Monthly ArchiveApril 2008
Daily post 30 Apr 2008 08:35 am
- I recently received an email from Sky-David. He has a a small animation company in Carlsbad, California. He’d written that he enjoyed my blog and particularly liked one quote from an old interview with me.
- “I like a pencil dragging across a piece of paper and the problems you get with that.” That is largely what my business does, it is just me and one computer assistant. I got the degree in animation from Cal Arts 1972 – 74 and later got a degree in Physical Therapy and Life Sciences my second loves. That gave a firm financial base to keep my first love, animation going. By circumstance I got animation jobs for the bio-information technology sector, that pays very well. Not anything to see in a film festival yet it opened doors. Then an educational animation THE LUMINOUS RADIANCE OF THE LYMPH SYSTEM. And then a client asked me to do naturalistic animation of the development of the human embryo as seen from inside the womb. Then a woman who wrote a story with 4 animals saw two of my early 1970′s films, AURA CORONA and SONOMA and hired my company to animated her short story THE WOLF AND THE SNOW OWL because my early films are in the same style as the drawings for the original story. _____________(Click any image to enlarge.)
And my animated documentary, FIELD OF GREEN: A SOLDIER’S ANIMATED SKETCHBOOK that is based on a sketchbook diary that I made during the late 1960′s in combat won the grand prize for animation at the 2008
Black Maria Film Festival.
After reading this letter and doing a small bit of reading, I realized I’d known Sky-David as Dennis Pies back in the early 80′s when he was teaching animation at Harvard. Actually, I’d known his films and was a strong admirer, though we met only a couple of times back then.
His earlier films felt like beautiful, animated landscapes though they were distinctly abstract. His absence was felt when they stopped appearing on the festival circuit, and I often wondered where he’d gone. One of these films, Ace of Light, can be found on YouTube. This is a film that was animated with light, shot on an Oxberry using an arial image projector.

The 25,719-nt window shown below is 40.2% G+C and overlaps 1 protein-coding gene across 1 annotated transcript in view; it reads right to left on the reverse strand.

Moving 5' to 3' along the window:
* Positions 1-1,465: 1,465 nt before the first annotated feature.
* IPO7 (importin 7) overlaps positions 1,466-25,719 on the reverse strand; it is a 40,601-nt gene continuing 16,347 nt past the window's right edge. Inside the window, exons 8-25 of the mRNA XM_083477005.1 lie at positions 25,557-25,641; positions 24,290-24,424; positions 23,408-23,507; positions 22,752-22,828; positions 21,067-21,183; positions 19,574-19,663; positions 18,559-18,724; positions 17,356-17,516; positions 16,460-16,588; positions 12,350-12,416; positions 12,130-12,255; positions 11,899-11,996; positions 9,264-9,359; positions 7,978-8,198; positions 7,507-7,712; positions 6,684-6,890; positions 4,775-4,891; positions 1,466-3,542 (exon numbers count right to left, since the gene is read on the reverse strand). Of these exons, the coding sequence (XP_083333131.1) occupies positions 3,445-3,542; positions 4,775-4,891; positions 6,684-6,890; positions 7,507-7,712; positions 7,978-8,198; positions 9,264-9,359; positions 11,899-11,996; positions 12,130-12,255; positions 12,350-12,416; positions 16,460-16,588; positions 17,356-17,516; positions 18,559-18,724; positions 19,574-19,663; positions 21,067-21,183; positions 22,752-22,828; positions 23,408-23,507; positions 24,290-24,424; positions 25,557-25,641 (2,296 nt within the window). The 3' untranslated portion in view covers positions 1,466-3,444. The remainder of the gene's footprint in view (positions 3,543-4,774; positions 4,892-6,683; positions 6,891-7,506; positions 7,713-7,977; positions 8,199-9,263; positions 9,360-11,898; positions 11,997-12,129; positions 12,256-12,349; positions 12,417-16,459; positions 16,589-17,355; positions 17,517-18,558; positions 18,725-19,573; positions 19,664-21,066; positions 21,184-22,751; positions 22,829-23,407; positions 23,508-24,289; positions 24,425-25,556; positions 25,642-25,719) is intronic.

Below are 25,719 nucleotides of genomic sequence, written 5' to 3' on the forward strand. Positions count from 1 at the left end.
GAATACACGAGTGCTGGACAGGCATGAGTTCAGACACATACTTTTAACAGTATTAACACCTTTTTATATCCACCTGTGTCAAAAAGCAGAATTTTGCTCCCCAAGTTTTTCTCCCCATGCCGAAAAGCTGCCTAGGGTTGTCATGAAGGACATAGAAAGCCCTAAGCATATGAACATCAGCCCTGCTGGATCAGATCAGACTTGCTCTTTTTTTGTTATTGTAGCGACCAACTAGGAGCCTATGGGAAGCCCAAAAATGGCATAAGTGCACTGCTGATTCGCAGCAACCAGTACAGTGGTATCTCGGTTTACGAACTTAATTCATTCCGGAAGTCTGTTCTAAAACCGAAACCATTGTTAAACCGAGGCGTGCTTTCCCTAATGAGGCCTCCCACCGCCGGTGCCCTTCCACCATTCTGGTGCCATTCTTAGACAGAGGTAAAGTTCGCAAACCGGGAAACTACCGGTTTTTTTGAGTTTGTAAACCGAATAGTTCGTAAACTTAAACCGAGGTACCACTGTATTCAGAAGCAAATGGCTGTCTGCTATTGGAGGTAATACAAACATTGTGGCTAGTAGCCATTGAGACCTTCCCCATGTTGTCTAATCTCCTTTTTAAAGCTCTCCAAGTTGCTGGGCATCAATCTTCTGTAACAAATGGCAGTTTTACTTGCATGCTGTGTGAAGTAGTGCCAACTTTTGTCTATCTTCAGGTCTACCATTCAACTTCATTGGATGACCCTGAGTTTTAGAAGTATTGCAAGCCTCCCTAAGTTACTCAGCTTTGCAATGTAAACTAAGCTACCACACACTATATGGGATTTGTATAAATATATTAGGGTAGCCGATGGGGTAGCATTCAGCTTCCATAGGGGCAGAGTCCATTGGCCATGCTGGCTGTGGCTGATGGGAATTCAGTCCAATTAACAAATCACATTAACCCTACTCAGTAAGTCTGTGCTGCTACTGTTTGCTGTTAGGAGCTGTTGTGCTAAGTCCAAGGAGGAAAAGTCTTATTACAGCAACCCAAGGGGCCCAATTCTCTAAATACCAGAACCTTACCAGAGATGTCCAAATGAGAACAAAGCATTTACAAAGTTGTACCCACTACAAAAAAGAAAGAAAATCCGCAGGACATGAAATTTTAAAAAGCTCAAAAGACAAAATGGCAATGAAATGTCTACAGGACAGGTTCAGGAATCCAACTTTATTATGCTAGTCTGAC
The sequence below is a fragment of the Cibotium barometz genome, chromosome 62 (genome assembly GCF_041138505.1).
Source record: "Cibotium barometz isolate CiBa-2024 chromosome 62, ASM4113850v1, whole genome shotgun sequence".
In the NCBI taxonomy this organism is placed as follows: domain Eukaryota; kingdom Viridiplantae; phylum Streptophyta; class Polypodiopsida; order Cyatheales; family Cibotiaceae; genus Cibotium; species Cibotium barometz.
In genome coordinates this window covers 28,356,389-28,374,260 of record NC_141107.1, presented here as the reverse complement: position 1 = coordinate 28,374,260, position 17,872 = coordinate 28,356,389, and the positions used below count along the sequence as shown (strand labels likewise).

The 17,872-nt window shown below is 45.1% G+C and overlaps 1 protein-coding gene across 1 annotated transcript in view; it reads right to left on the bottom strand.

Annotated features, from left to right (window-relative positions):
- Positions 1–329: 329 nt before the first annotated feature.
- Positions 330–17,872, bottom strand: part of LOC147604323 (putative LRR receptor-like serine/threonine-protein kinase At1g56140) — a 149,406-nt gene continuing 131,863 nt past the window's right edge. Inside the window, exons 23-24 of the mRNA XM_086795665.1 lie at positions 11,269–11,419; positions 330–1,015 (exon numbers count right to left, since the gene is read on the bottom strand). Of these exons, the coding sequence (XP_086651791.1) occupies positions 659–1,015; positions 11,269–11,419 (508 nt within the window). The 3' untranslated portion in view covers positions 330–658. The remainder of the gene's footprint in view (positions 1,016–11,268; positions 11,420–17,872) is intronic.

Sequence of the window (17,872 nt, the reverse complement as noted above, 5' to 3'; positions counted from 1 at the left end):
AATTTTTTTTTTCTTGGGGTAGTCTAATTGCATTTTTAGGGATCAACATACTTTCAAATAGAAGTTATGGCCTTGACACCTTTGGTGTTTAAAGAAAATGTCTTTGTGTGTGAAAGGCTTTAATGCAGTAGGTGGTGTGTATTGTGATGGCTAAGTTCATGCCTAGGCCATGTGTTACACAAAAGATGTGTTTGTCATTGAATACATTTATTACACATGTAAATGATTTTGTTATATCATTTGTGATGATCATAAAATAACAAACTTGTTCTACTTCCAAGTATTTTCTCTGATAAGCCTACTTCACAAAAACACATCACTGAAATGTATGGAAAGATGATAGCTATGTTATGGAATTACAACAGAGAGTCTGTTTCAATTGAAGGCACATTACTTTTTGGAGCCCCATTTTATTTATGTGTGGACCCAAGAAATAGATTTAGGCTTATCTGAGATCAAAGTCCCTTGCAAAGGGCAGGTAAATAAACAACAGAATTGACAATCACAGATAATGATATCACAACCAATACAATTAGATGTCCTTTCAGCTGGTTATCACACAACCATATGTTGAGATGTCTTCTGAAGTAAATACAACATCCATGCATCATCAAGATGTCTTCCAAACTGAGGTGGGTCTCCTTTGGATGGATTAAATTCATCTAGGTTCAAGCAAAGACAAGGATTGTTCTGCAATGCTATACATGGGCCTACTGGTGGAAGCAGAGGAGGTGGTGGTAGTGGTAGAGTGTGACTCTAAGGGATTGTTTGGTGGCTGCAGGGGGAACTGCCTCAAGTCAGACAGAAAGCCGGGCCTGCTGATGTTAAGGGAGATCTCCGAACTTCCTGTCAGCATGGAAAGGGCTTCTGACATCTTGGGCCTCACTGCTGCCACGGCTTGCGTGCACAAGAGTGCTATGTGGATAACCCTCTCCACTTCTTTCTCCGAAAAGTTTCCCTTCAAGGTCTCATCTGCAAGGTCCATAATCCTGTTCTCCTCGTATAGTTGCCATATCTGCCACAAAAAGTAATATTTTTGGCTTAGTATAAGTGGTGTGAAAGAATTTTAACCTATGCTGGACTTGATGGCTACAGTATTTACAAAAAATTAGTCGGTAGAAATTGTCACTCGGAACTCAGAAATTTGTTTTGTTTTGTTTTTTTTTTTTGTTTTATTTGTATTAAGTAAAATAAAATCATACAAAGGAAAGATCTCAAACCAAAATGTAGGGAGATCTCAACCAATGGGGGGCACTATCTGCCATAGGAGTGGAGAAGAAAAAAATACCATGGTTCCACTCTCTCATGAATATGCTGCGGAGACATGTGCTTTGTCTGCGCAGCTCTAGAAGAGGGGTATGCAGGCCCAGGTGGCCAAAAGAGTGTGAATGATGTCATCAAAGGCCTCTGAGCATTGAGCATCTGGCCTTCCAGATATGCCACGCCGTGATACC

Newer films are shown on the Sky-David site.
Other older film titles include: Nebula (1972), Merkaba (1973), Aura Corona (1974), Luma Nocturna (1974), Sonoma (1977), Surface Work (1978), Hand Piece (1979), A Hard Passage (1981), Ace of Light (1984), Dissolve in Light (1984), Sky Heart (1988), and The Green Child (1992).
There’s plenty of information and movies on his studio’s site Sky David Studio. Here are some stills he sent me.
- With the Frank Thoomas/Ollie Johnston book, Bambi: the Story and the Film, an elaborate flipbook came as an extra added attraction. This owl sequence, animated by Eric Larsen, was part of that flipbook. I’ve exposed it on “two’s” for the QT movie at the bottom.
This is the centerpiece for the “twitterpated” sequence which I wrote about in a post last week. It’s quite clever animation; it just feels like it belongs in another film.
______________(Click any image to enlarge.)
Robert Cowan, a major collector of animation art and materials, has sent some images from Bambi, which come from his collection, to add to the theme of the art I’ve been posting.
The first is a cel setup from the “twitterpated” sequence. It’s a beauty of Thumper after he first finds love. Take a look at that stunning background, the beautiful, multicolored crowquill inking around the characters, and the refined airbrushing of the artwork. It’s a stunning cel. To think there were thousands just like it. There’s nothing comparable today.
The following storyboard drawing shows Bambi when he first sees Faline’s reflection in the water. “Twitterpated!”
This storyboard drawing shows Bambi, the young doe, being led to the meadow, for the first time, by his mother. A great drawing.
Here’s another beautiful concept painting from Bambi.
To be honest, I think these images are better than some that are printed in the Frank Thomas & Ollie Johnston book, Bambi: The Story and the Film. It’s obviously an enormous and important collection Mr. Cowan has gathered, and I thank him for sharing these images.
Mr. Cowan has recently released the book, Working for Disney: 1936-1937 – The Ingeborg Willy Scrapbook, which looks interesting in itself.
Photos 27 Apr 2008 09:07 am
- The thing about New York is that there are an awfully large number of Gypsy fortune tellers. They seem to be nicely hidden, part of the fabric of their street front locations. Oftentimes, they occupy store front locations, but sometimes they take up space on the second floor of buildings.